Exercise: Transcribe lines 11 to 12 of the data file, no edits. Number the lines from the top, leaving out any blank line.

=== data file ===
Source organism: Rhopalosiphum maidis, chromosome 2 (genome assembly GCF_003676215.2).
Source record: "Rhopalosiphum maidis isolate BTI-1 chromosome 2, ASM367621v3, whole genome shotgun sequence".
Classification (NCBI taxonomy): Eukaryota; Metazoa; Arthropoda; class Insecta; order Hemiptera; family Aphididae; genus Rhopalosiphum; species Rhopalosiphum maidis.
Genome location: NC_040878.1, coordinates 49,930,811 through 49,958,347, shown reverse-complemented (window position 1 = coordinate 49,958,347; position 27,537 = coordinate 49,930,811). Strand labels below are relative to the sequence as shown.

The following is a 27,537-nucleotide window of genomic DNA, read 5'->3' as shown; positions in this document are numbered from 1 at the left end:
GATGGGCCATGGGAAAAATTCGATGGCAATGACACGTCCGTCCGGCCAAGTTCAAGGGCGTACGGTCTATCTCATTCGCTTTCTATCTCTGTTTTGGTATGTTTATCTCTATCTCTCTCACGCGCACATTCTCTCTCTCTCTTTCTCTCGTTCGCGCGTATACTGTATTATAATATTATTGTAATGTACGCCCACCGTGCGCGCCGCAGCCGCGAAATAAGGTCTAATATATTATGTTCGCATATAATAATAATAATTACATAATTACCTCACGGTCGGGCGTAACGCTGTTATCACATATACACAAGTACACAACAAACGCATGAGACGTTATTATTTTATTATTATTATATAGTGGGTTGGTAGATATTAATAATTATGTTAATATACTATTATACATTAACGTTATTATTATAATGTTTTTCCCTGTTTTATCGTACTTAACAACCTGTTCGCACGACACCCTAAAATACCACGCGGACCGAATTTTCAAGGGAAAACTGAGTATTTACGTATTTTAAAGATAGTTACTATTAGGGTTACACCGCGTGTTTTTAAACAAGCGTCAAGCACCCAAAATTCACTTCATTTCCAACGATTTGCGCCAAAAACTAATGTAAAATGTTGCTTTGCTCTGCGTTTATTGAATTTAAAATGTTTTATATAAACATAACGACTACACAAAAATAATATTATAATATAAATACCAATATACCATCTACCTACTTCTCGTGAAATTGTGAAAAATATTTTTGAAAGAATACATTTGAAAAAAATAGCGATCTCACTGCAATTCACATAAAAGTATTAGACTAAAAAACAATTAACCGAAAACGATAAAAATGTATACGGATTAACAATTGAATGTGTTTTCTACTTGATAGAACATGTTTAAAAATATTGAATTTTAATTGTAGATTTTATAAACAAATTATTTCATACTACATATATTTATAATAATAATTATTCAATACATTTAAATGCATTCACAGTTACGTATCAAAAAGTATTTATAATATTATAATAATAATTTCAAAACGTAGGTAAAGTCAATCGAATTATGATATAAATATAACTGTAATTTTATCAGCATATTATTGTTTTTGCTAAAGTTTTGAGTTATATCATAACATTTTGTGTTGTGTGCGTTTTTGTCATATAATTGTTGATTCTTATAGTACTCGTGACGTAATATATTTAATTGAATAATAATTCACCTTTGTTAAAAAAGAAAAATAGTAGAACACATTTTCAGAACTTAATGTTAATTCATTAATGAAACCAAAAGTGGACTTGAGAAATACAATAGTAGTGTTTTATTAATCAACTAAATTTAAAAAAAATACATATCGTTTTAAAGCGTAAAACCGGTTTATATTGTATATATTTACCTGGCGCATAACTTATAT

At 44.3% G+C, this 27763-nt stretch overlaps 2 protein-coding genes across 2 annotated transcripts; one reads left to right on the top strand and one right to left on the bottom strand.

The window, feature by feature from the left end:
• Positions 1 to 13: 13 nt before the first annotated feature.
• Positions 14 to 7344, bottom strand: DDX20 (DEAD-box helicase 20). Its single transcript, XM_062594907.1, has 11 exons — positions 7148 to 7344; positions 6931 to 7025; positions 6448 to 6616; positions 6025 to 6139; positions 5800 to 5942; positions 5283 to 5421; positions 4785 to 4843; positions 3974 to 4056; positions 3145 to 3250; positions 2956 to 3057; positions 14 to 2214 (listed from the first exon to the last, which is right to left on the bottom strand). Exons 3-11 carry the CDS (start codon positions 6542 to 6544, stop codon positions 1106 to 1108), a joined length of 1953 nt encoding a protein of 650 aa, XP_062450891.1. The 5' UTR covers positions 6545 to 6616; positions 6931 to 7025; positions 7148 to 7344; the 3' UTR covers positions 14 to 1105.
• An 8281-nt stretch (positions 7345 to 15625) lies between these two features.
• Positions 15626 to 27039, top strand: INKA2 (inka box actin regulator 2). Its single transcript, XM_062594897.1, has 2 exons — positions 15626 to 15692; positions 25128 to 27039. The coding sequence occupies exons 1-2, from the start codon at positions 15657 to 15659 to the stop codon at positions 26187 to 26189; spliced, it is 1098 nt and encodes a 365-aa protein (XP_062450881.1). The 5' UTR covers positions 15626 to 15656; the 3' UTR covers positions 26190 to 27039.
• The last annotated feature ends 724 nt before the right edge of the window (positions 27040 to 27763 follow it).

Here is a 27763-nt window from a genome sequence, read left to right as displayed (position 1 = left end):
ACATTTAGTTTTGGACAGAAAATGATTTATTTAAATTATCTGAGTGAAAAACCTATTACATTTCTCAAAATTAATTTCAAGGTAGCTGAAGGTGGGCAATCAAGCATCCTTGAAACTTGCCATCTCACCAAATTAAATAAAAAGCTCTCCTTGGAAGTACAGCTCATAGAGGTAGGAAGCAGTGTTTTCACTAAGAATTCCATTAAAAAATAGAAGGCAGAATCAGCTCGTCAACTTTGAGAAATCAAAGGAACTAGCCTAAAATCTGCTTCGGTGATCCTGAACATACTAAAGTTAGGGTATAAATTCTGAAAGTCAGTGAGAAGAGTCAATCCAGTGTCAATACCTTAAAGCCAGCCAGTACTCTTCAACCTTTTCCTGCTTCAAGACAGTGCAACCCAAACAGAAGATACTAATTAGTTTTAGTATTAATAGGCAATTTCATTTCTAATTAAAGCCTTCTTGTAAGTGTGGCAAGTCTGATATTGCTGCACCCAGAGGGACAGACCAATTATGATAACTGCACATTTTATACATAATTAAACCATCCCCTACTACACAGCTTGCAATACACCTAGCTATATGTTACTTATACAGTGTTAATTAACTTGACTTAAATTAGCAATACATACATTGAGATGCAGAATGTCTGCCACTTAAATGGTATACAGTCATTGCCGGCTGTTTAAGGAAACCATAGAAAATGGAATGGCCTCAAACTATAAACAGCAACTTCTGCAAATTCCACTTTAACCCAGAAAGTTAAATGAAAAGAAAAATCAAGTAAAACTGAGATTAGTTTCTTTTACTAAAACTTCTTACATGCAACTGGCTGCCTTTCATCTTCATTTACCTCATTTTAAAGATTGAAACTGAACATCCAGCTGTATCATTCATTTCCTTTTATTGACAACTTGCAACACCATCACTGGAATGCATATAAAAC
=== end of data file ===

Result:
• An 8281-nt stretch (positions 7345 to 15625) lies between these two features.
• Positions 15626 to 27039, top strand: INKA2 (inka box actin regulator 2). Its single transcript, XM_062594897.1, has 2 exons — positions 15626 to 15692; positions 25128 to 27039. The coding sequence occupies exons 1-2, from the start codon at positions 15657 to 15659 to the stop codon at positions 26187 to 26189; spliced, it is 1098 nt and encodes a 365-aa protein (XP_062450881.1). The 5' UTR covers positions 15626 to 15656; the 3' UTR covers positions 26190 to 27039.